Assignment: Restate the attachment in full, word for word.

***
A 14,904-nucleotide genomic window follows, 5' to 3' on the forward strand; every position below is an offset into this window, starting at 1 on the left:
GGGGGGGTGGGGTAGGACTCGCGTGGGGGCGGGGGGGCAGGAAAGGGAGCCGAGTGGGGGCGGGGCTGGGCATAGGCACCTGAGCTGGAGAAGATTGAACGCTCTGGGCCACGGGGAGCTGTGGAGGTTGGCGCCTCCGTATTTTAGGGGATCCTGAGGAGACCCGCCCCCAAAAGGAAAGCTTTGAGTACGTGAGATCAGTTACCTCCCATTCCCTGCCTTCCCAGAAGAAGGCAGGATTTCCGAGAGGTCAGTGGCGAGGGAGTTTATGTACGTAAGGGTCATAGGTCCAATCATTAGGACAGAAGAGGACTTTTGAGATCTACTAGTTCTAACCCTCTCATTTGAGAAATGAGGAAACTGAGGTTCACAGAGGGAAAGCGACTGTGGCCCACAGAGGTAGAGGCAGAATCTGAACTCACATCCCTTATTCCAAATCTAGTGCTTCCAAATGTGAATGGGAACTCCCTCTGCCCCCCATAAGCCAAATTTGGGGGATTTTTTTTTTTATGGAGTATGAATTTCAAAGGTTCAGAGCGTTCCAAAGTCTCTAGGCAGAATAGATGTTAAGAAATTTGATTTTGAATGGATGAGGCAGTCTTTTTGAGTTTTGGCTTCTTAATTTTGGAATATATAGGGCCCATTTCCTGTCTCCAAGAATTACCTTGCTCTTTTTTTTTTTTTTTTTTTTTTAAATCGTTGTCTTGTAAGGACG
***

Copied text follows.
A 14,904-nucleotide genomic window follows, 5' to 3' on the forward strand; every position below is an offset into this window, starting at 1 on the left:
GGGGGGGTGGGGTAGGACTCGCGTGGGGGCGGGGGGGCAGGAAAGGGAGCCGAGTGGGGGCGGGGCTGGGCATAGGCACCTGAGCTGGAGAAGATTGAACGCTCTGGGCCACGGGGAGCTGTGGAGGTTGGCGCCTCCGTATTTTAGGGGATCCTGAGGAGACCCGCCCCCAAAAGGAAAGCTTTGAGTACGTGAGATCAGTTACCTCCCATTCCCTGCCTTCCCAGAAGAAGGCAGGATTTCCGAGAGGTCAGTGGCGAGGGAGTTTATGTACGTAAGGGTCATAGGTCCAATCATTAGGACAGAAGAGGACTTTTGAGATCTACTAGTTCTAACCCTCTCATTTGAGAAATGAGGAAACTGAGGTTCACAGAGGGAAAGCGACTGTGGCCCACAGAGGTAGAGGCAGAATCTGAACTCACATCCCTTATTCCAAATCTAGTGCTTCCAAATGTGAATGGGAACTCCCTCTGCCCCCCATAAGCCAAATTTGGGGGATTTTTTTTTTTATGGAGTATGAATTTCAAAGGTTCAGAGCGTTCCAAAGTCTCTAGGCAGAATAGATGTTAAGAAATTTGATTTTGAATGGATGAGGCAGTCTTTTTGAGTTTTGGCTTCTTAATTTTGGAATATATAGGGCCCATTTCCTGTCTCCAAGAATTACCTTGCTCTTTTTTTTTTTTTTTTTTTTTTAAATCGTTGTCTTGTAAGGACG